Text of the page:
Aurora Australis lights: Spectacular free show for thousands of Aussies as natural lights glow red in southern skies
A dazzling display of light lit up the night sky to welcome summer. Many Aussies stayed up late to make sure they didn't miss anything.
The Aurora Australis was visible in several states late Friday night and Saturday morning.
Also called the 'Southern Lights', they are caused by a combination of natural forces that occur about 100 kilometers above the Earth's surface.
Views of the spectacular light show were particularly prominent in Western Australia, Victoria and South Australia, which were promptly shared online by stargazers.
The Aurora Australis lit up the skies in several states across the country on Friday evening
In Victoria, shades of pink were visible to the naked eye to those in rural areas far away from the light pollution of the city
Aurora Australis is caused by solar flares that emit particles towards Earth, which then collide with atoms in our atmosphere, creating a mesmerizing spectacle.
The streaks of green, purple, red and yellow are formed in the Aurora Oval, where electrons from the sun and gases from the planet collide.
These electrical discharges energize the oxygen and nitrogen atoms, releasing the multicolored light seen by thousands.
Each color is representative of a certain distance from the Earth's surface.
They can also be seen from New Zealand and Antarctica and are the equivalent of the Northern Lights in the Southern Hemisphere.
Displays can take place at any time of the year, but are most common between March and September.
Stargazers rushed out to catch a glimpse of what is also known as the 'Southern Lights', which were best seen between 10 p.m. and 2 a.m.
In Tasmania, viewers got some of the best sights thanks to its proximity to Earth's south magnetic pole
All major urban light sources found near cities unfortunately obscure the Aurora Australis due to the light pollution that obscures the Milky Way and its lights.
Tasmania is often considered the best vantage point to enjoy the show due to the state's location relative to the Earth's magnetic south pole.
The natural phenomenon occurs at the north and south poles, meaning people who are at very high or very low latitudes have better chances of observing one.
Anyone who missed the first night of light can look forward to another chance to see them in the coming nights as the solar storm continues.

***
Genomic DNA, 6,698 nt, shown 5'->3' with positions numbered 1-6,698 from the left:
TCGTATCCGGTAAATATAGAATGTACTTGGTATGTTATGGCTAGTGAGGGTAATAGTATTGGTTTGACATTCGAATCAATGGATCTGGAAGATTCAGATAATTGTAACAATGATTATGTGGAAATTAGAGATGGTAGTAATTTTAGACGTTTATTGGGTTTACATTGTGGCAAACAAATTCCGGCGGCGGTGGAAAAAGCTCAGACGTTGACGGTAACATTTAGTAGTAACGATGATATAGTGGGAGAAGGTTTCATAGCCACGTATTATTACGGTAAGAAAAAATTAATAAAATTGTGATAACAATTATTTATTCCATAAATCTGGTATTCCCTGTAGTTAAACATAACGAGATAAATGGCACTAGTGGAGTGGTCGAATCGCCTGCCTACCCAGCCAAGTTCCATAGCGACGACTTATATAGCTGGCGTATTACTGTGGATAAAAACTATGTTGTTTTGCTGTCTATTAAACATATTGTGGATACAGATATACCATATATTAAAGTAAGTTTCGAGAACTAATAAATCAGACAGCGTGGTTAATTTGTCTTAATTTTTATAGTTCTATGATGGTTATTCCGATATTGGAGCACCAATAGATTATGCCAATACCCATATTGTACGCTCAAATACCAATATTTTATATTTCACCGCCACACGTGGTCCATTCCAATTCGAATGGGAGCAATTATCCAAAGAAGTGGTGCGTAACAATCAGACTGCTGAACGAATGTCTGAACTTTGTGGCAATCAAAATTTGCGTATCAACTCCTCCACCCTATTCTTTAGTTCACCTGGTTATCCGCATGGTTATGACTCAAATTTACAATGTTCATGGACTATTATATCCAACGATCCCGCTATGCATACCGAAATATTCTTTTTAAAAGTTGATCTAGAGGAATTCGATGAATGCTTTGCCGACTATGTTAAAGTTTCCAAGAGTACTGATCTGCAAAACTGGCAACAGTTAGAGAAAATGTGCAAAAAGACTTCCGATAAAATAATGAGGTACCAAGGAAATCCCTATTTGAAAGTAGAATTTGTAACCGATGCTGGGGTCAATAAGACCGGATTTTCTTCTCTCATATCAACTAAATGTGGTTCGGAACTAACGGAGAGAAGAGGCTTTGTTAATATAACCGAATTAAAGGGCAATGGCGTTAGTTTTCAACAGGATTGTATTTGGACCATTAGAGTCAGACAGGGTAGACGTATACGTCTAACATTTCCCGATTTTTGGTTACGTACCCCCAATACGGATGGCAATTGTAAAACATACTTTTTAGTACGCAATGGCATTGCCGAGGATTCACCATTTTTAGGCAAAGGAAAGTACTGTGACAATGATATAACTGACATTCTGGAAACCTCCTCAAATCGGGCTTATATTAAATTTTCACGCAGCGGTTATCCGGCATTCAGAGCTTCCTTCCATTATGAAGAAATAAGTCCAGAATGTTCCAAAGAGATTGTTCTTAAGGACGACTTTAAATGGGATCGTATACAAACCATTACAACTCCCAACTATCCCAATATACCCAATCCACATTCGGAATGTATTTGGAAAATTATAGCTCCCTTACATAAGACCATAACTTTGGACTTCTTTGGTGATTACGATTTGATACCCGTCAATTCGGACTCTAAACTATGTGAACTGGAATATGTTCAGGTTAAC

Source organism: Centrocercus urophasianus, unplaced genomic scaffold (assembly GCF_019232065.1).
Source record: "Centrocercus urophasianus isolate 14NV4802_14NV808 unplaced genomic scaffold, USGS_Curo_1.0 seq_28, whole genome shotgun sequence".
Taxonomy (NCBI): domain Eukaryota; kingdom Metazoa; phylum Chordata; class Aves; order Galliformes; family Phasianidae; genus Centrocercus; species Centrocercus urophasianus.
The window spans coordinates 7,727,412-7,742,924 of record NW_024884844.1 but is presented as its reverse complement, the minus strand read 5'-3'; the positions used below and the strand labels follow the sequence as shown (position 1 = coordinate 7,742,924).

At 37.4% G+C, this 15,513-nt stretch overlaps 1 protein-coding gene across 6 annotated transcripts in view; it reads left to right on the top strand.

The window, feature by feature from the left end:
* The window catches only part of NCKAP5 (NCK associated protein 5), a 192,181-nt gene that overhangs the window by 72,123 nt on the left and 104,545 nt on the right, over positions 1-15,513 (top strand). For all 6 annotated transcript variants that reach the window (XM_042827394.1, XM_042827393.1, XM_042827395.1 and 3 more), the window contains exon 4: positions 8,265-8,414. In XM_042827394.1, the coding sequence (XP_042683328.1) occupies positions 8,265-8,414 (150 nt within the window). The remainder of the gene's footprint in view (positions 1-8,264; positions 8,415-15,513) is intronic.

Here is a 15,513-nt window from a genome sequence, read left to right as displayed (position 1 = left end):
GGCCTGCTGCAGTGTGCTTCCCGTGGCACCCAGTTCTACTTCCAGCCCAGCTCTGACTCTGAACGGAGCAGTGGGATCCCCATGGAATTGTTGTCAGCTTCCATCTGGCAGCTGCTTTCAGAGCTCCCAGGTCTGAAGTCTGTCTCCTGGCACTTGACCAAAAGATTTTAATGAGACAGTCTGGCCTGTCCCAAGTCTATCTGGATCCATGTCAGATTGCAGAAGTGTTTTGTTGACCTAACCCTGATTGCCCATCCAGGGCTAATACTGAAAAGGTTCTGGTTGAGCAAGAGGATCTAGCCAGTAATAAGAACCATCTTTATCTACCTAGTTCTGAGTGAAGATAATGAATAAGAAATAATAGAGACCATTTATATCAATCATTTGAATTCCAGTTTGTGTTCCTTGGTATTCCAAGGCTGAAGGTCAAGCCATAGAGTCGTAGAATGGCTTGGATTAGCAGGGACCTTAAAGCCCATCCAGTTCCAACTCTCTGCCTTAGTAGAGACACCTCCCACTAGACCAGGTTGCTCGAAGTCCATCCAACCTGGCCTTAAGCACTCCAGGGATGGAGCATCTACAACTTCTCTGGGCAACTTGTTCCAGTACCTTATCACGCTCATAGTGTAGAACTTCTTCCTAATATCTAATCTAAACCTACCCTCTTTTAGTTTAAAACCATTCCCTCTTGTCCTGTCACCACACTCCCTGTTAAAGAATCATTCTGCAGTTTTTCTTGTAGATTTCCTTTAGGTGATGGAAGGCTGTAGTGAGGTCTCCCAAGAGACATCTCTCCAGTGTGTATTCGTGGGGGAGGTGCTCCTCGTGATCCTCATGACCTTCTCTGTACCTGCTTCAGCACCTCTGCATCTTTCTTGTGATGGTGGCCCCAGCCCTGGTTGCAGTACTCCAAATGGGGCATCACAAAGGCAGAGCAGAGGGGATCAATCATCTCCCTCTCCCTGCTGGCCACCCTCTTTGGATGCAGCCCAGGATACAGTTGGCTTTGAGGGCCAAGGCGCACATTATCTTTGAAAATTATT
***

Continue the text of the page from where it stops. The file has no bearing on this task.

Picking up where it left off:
The Perth Observatory has documented the current storm causing a 'sudden increase in aurora activity'.
People planning to take advantage of the storm to see the lights for themselves have been advised to bring a digital camera to make the most of their trip.
“It's best to bring a digital camera and a tripod, or have a professional/night mode on your phone's camera,” the Observatory staff suggested.
'The aurora may be there, but our eye's poor color vision at night makes it difficult to distinguish it. This is where the camera will help you.”
The Bureau of Meteorology issued an aurora warning on Friday indicating a geomagnetic storm is active and warned cloud cover over Tasmania and along Queensland's east coast could affect visibility.
The brightest auroras last about one to two hours and the best time to spot them is between 10pm and 2am.
The Perth Observatory said those lights are caused by a solar storm where solar flares collide with atoms in the atmosphere, creating a vivid image.
In South Australia the lights were a mesmerizing mix of red, pink and yellow and the Milky Way was clearly visible in the background
New South Wales was treated to a deep blue color that faded into a soft velvet haze as the lights got closer to the horizon
For spectators at lower latitudes, the lights can be seen from the horizon, although less color is emitted from here, mostly shades of gray.
Dr. Jeanne Young, a space weather forecaster at the agency, said stronger colors can still be observed from these points, depending on the intensity of the solar storms.
“You have to be lucky to see an Aurora, but if you do see one, you won't be disappointed,” Dr. Young explained.
'Ideally you need a dark night with little cloud cover, you don't want a bright moon or any light pollution, so a dark location such as a beach or hill where you have an unobstructed view to the south.
“The colors shown by an aurora are generally visible to the naked eye when you are near the poles because the aurora overhead is more intense.”
Northern auroras – often known as the 'Northern Lights' – are called Aurora Borealis, which means 'dawn of the north'.
Southern lights are called Aurora Australis – from the Latin term meaning southern, which, by the way, is how Australia got its name.